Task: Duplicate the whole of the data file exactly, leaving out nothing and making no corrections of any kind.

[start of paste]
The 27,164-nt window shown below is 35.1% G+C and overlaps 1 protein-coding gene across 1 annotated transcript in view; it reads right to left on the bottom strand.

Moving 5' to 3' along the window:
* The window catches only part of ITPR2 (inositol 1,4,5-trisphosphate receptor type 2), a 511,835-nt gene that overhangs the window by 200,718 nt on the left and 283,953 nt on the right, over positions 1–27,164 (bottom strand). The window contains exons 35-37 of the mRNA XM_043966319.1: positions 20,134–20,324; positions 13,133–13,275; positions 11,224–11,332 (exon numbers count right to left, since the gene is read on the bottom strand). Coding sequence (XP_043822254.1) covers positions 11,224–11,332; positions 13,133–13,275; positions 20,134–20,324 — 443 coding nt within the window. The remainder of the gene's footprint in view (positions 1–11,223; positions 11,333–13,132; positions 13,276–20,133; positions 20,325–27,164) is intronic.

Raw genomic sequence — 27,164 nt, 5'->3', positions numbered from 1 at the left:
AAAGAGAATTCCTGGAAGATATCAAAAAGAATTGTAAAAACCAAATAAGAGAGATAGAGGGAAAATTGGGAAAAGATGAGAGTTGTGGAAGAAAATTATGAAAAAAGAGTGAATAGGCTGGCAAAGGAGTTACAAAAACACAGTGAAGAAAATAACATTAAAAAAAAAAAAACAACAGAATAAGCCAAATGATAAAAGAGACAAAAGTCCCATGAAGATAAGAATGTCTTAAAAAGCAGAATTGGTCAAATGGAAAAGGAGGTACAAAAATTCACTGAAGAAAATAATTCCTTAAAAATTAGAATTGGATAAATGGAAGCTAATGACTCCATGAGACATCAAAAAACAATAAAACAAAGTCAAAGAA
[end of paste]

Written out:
The 27,164-nt window shown below is 35.1% G+C and overlaps 1 protein-coding gene across 1 annotated transcript in view; it reads right to left on the bottom strand.

Moving 5' to 3' along the window:
* The window catches only part of ITPR2 (inositol 1,4,5-trisphosphate receptor type 2), a 511,835-nt gene that overhangs the window by 200,718 nt on the left and 283,953 nt on the right, over positions 1–27,164 (bottom strand). The window contains exons 35-37 of the mRNA XM_043966319.1: positions 20,134–20,324; positions 13,133–13,275; positions 11,224–11,332 (exon numbers count right to left, since the gene is read on the bottom strand). Coding sequence (XP_043822254.1) covers positions 11,224–11,332; positions 13,133–13,275; positions 20,134–20,324 — 443 coding nt within the window. The remainder of the gene's footprint in view (positions 1–11,223; positions 11,333–13,132; positions 13,276–20,133; positions 20,325–27,164) is intronic.

Raw genomic sequence — 27,164 nt, 5'->3', positions numbered from 1 at the left:
AAAGAGAATTCCTGGAAGATATCAAAAAGAATTGTAAAAACCAAATAAGAGAGATAGAGGGAAAATTGGGAAAAGATGAGAGTTGTGGAAGAAAATTATGAAAAAAGAGTGAATAGGCTGGCAAAGGAGTTACAAAAACACAGTGAAGAAAATAACATTAAAAAAAAAAAAACAACAGAATAAGCCAAATGATAAAAGAGACAAAAGTCCCATGAAGATAAGAATGTCTTAAAAAGCAGAATTGGTCAAATGGAAAAGGAGGTACAAAAATTCACTGAAGAAAATAATTCCTTAAAAATTAGAATTGGATAAATGGAAGCTAATGACTCCATGAGACATCAAAAAACAATAAAACAAAGTCAAAGAA